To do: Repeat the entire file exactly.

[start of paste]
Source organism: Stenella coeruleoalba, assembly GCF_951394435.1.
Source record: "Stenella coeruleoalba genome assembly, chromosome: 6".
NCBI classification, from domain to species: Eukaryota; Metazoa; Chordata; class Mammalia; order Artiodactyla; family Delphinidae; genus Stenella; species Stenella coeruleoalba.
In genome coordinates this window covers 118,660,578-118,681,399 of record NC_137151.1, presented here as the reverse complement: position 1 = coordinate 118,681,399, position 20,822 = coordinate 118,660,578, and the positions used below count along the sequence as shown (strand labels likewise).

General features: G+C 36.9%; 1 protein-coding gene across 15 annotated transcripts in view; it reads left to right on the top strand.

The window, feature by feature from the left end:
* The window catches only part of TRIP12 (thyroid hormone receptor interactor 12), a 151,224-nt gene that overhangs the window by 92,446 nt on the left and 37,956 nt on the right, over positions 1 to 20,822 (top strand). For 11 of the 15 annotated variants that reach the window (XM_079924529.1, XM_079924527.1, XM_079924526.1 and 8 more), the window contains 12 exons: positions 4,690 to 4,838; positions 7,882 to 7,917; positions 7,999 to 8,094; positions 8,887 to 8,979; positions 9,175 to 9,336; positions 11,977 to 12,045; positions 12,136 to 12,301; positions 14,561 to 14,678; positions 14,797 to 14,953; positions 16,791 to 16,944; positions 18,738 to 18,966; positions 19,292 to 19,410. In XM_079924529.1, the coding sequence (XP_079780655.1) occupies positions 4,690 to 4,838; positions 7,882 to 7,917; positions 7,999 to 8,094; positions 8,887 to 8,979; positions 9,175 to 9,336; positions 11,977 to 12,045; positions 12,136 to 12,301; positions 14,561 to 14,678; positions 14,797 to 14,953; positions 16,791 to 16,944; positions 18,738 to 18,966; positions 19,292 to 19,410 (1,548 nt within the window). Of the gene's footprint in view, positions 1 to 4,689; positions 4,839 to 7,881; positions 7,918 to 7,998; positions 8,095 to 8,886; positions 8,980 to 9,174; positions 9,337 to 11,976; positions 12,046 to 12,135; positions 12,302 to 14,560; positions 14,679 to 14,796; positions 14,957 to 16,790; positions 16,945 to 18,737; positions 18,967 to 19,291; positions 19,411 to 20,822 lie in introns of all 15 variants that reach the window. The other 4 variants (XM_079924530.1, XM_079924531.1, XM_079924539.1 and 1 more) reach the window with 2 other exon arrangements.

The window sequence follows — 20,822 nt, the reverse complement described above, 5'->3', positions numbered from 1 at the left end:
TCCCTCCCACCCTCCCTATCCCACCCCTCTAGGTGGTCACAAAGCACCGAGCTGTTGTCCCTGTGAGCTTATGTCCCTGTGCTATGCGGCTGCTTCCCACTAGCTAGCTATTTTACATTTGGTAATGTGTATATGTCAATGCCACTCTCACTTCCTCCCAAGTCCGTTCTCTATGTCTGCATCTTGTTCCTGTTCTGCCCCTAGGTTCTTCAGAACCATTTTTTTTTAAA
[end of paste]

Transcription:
Source organism: Stenella coeruleoalba, assembly GCF_951394435.1.
Source record: "Stenella coeruleoalba genome assembly, chromosome: 6".
NCBI classification, from domain to species: Eukaryota; Metazoa; Chordata; class Mammalia; order Artiodactyla; family Delphinidae; genus Stenella; species Stenella coeruleoalba.
In genome coordinates this window covers 118,660,578-118,681,399 of record NC_137151.1, presented here as the reverse complement: position 1 = coordinate 118,681,399, position 20,822 = coordinate 118,660,578, and the positions used below count along the sequence as shown (strand labels likewise).

General features: G+C 36.9%; 1 protein-coding gene across 15 annotated transcripts in view; it reads left to right on the top strand.

The window, feature by feature from the left end:
* The window catches only part of TRIP12 (thyroid hormone receptor interactor 12), a 151,224-nt gene that overhangs the window by 92,446 nt on the left and 37,956 nt on the right, over positions 1 to 20,822 (top strand). For 11 of the 15 annotated variants that reach the window (XM_079924529.1, XM_079924527.1, XM_079924526.1 and 8 more), the window contains 12 exons: positions 4,690 to 4,838; positions 7,882 to 7,917; positions 7,999 to 8,094; positions 8,887 to 8,979; positions 9,175 to 9,336; positions 11,977 to 12,045; positions 12,136 to 12,301; positions 14,561 to 14,678; positions 14,797 to 14,953; positions 16,791 to 16,944; positions 18,738 to 18,966; positions 19,292 to 19,410. In XM_079924529.1, the coding sequence (XP_079780655.1) occupies positions 4,690 to 4,838; positions 7,882 to 7,917; positions 7,999 to 8,094; positions 8,887 to 8,979; positions 9,175 to 9,336; positions 11,977 to 12,045; positions 12,136 to 12,301; positions 14,561 to 14,678; positions 14,797 to 14,953; positions 16,791 to 16,944; positions 18,738 to 18,966; positions 19,292 to 19,410 (1,548 nt within the window). Of the gene's footprint in view, positions 1 to 4,689; positions 4,839 to 7,881; positions 7,918 to 7,998; positions 8,095 to 8,886; positions 8,980 to 9,174; positions 9,337 to 11,976; positions 12,046 to 12,135; positions 12,302 to 14,560; positions 14,679 to 14,796; positions 14,957 to 16,790; positions 16,945 to 18,737; positions 18,967 to 19,291; positions 19,411 to 20,822 lie in introns of all 15 variants that reach the window. The other 4 variants (XM_079924530.1, XM_079924531.1, XM_079924539.1 and 1 more) reach the window with 2 other exon arrangements.

The window sequence follows — 20,822 nt, the reverse complement described above, 5'->3', positions numbered from 1 at the left end:
TCCCTCCCACCCTCCCTATCCCACCCCTCTAGGTGGTCACAAAGCACCGAGCTGTTGTCCCTGTGAGCTTATGTCCCTGTGCTATGCGGCTGCTTCCCACTAGCTAGCTATTTTACATTTGGTAATGTGTATATGTCAATGCCACTCTCACTTCCTCCCAAGTCCGTTCTCTATGTCTGCATCTTGTTCCTGTTCTGCCCCTAGGTTCTTCAGAACCATTTTTTTTTAAA